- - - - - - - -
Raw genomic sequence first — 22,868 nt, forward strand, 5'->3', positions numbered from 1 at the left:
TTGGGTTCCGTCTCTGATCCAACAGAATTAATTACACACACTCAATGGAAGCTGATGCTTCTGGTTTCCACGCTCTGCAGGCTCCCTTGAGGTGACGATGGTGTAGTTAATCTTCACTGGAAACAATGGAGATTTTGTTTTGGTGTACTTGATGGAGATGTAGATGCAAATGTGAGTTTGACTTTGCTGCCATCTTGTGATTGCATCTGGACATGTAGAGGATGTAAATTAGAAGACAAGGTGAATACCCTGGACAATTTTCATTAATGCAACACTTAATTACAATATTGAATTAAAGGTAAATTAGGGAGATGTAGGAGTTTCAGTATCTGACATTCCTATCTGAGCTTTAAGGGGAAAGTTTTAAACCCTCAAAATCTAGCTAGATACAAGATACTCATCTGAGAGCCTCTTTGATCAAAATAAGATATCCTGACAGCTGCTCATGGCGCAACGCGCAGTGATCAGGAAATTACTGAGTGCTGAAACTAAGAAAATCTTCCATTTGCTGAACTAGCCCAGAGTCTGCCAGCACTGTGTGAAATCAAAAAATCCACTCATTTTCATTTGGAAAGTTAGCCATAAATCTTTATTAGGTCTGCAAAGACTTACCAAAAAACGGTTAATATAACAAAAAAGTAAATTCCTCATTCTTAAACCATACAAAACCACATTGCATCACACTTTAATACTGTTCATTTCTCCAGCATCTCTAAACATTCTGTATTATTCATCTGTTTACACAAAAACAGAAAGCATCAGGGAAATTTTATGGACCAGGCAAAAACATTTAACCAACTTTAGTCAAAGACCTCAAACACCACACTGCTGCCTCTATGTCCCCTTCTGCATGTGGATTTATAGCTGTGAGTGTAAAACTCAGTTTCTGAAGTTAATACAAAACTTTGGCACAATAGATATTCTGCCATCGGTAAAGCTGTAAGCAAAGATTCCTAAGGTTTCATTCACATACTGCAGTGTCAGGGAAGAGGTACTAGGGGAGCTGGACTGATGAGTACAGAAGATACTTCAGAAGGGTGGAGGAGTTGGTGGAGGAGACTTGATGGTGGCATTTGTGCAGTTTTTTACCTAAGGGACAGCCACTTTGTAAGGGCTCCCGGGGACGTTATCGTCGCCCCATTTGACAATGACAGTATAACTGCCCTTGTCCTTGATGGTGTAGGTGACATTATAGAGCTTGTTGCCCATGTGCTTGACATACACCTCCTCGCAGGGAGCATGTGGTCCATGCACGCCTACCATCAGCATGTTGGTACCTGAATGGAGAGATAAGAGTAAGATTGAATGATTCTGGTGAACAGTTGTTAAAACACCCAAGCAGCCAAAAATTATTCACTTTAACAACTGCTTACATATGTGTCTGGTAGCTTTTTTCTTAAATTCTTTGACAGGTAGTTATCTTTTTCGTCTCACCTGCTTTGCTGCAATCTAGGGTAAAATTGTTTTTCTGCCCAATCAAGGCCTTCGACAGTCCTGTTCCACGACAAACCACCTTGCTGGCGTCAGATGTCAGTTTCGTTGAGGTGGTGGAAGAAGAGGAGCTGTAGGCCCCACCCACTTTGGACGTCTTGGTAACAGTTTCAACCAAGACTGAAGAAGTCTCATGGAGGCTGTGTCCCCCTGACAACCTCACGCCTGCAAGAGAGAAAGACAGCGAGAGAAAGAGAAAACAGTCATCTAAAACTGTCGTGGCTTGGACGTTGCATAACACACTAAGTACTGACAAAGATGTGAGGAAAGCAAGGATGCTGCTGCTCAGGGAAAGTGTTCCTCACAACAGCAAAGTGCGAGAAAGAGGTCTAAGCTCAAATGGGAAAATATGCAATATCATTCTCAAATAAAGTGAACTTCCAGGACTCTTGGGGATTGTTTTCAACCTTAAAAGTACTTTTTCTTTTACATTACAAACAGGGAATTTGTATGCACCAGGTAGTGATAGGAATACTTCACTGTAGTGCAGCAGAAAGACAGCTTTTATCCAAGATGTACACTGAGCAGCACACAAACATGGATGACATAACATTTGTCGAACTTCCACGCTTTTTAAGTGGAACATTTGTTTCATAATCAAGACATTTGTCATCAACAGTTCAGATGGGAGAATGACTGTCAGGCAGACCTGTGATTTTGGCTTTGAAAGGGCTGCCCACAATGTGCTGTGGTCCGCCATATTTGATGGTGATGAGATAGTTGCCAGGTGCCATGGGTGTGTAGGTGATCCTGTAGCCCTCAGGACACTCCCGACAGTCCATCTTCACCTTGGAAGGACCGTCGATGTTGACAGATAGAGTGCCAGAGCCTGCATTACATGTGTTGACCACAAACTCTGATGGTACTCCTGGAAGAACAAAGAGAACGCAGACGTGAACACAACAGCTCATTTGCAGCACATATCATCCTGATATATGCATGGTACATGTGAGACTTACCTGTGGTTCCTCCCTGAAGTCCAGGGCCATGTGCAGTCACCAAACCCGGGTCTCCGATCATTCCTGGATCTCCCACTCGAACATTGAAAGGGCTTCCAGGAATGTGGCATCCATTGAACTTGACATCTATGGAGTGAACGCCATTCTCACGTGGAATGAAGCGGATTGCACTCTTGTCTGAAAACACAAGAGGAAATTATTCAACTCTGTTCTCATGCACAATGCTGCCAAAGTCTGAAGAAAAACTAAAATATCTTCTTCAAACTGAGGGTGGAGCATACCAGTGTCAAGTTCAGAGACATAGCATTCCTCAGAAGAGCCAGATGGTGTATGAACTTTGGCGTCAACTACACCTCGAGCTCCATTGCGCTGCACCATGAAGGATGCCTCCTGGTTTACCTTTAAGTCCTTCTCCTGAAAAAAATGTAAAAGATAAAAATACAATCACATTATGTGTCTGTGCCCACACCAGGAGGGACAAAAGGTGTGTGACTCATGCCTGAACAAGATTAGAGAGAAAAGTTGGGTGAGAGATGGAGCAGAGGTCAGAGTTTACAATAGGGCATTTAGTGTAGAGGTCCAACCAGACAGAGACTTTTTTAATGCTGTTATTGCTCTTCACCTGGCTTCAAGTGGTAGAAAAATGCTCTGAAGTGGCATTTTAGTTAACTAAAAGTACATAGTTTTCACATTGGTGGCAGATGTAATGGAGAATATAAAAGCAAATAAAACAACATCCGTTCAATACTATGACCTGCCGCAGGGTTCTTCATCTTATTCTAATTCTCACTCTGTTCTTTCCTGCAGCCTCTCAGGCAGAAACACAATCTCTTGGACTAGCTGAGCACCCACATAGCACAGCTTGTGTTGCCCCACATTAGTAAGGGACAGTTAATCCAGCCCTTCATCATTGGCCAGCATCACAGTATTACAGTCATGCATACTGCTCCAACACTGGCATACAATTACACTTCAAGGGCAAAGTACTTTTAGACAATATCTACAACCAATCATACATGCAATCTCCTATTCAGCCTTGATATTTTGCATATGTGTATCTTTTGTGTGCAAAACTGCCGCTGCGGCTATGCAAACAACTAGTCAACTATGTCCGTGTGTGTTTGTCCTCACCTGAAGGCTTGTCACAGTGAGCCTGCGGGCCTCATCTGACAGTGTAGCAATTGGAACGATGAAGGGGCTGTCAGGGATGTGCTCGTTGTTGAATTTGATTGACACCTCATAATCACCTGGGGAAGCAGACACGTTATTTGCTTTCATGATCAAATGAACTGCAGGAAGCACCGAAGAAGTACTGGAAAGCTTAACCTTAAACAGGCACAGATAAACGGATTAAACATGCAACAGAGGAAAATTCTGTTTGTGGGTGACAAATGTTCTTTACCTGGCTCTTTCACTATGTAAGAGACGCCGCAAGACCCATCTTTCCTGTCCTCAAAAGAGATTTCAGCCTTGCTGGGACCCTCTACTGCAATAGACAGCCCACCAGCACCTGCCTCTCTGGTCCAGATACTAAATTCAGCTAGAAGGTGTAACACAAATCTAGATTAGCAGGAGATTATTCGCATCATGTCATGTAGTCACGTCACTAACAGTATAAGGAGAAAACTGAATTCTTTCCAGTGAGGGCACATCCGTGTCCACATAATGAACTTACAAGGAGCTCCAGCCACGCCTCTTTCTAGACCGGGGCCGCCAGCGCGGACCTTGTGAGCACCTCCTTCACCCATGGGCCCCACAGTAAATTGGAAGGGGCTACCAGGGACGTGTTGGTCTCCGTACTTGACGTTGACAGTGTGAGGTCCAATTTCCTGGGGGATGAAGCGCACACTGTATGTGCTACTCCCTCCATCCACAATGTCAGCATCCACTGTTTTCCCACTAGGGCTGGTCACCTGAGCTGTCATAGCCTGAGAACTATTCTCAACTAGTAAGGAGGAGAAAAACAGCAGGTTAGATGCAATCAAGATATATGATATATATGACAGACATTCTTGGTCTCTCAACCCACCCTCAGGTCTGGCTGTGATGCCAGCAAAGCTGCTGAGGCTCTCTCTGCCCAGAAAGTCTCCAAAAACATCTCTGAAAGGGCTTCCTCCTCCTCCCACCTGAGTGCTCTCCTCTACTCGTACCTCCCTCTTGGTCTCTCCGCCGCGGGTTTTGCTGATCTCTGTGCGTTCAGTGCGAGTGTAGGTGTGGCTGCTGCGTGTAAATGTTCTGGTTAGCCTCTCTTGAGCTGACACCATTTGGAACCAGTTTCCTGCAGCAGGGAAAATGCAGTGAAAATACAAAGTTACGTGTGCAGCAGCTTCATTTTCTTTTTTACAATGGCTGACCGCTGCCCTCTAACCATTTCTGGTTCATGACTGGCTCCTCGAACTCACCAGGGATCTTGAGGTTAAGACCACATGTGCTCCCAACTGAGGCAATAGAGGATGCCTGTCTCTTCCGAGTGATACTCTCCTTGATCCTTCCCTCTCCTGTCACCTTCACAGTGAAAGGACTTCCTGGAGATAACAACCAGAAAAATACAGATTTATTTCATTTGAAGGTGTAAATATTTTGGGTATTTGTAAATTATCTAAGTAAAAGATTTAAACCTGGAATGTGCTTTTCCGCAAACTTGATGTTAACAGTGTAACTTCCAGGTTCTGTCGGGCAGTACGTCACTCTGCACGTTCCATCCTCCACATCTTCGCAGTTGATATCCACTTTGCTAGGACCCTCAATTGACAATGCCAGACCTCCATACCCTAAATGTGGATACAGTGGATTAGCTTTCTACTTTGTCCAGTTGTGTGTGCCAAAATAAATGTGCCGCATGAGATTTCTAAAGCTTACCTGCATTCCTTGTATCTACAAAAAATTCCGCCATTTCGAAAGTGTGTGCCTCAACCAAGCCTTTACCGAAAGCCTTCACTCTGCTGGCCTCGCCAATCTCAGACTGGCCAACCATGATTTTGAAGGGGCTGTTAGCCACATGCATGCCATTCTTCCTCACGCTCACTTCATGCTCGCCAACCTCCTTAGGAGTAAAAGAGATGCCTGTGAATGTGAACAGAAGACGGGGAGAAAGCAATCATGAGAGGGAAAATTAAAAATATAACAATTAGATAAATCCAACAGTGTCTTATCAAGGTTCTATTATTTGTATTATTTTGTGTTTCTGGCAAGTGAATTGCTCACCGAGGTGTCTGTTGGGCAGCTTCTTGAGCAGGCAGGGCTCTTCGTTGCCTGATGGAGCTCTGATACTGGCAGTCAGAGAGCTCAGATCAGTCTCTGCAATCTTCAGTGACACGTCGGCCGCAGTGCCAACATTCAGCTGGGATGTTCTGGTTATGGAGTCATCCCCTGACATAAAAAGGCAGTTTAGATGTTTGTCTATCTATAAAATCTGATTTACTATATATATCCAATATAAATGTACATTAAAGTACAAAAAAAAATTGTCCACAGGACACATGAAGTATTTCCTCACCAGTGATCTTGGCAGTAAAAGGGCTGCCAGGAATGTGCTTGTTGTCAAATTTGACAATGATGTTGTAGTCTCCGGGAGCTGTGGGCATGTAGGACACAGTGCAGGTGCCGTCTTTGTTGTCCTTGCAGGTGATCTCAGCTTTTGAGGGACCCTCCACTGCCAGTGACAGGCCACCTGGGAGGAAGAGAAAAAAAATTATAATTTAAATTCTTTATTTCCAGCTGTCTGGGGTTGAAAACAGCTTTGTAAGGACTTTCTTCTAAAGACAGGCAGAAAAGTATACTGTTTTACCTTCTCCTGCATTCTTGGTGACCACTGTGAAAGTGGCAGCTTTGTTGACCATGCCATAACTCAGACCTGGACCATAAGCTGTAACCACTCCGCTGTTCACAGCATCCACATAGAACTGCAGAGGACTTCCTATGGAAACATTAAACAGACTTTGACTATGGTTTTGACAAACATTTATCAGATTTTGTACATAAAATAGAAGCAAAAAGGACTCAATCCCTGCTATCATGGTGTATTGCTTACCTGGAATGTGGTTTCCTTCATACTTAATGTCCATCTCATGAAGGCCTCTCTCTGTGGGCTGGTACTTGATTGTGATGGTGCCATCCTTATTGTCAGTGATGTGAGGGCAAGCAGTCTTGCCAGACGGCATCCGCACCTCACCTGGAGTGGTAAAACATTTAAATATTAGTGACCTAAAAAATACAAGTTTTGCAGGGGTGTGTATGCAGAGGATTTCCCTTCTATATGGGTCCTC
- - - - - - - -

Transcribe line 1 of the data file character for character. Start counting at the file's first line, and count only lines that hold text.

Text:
Raw genomic sequence first — 22,868 nt, forward strand, 5'->3', positions numbered from 1 at the left: